What we measure, we improve. (Or, “what gets measured, gets done.”)
An important aspect of successfully getting into a habit is measurement. For example, we know that when people weigh themselves every day, they lose more weight than if they weigh themselves just once a week. This is because measurement drives awareness of behavior. For example, if you record everything you eat in a food journal, you’ll be much more aware of what you eat than if you weren’t diligently noticing and recording your food intake. So much of what we do is unconscious; measurement is about making ourselves conscious of our bad habits while we train ourselves to unconsciously out good habits.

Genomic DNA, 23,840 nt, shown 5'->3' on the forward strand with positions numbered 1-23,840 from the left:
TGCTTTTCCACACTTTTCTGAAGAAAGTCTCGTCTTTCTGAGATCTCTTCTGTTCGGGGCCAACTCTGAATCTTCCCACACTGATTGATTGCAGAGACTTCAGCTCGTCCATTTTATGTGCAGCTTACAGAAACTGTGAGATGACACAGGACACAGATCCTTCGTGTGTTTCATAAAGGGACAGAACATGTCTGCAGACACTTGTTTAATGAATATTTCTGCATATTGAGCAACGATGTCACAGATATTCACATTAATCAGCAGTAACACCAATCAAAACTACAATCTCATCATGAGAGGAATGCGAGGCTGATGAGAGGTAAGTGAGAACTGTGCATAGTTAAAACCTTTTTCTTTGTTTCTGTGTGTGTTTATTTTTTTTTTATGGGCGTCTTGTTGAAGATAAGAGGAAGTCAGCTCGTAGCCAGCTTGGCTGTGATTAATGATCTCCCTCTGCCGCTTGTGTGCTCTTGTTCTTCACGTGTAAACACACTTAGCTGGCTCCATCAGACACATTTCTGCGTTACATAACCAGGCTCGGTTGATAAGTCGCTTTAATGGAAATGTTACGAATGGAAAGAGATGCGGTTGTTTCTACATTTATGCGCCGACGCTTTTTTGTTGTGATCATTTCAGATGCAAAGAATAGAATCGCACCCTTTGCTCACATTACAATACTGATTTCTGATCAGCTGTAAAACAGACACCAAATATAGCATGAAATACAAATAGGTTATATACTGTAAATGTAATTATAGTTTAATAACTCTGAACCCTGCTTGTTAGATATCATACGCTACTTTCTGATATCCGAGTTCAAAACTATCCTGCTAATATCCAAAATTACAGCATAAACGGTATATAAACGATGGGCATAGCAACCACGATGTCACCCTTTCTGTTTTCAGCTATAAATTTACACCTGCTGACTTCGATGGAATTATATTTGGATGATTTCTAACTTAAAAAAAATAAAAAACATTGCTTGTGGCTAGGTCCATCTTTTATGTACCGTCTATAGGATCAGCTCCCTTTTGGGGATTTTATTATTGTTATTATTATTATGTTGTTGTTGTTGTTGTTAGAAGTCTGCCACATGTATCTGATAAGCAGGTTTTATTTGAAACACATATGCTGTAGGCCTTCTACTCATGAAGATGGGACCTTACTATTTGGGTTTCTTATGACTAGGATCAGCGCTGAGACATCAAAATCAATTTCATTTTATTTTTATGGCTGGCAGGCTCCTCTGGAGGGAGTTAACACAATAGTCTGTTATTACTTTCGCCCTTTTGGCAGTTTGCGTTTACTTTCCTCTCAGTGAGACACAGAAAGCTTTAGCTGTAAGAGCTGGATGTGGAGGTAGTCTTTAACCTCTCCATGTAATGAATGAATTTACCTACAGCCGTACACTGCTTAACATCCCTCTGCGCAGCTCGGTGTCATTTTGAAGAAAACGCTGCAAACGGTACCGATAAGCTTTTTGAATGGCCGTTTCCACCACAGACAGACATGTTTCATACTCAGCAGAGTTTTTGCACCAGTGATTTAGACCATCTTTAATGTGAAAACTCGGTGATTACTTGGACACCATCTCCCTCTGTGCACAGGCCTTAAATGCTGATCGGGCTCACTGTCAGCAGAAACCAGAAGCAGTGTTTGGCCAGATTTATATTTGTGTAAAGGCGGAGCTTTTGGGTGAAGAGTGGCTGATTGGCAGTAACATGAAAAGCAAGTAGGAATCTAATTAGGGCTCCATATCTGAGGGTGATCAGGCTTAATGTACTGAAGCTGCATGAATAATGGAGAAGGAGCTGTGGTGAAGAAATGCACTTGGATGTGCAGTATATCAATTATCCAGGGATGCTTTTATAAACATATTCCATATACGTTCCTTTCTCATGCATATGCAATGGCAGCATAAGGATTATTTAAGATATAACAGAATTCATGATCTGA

In this day and age, tracking or measuring our progress is easy. (It’s so easy that we can sometimes get caught up in the measurement of things and spend more time playing with our recording devices than we do establishing our habits!) If you find techy ways to measure your progress fun, go for it. Otherwise, a piece of paper taped to the fridge will work!
Use this free planner (see the “Goals” tab) to designate how you’ll measure your progress. Be sure to set yourself up fully before you start practicing your new behavior! And notice that sometimes tracking habits needs to become a habit in and of itself. Consider adding “track habits” to your annual goals as well!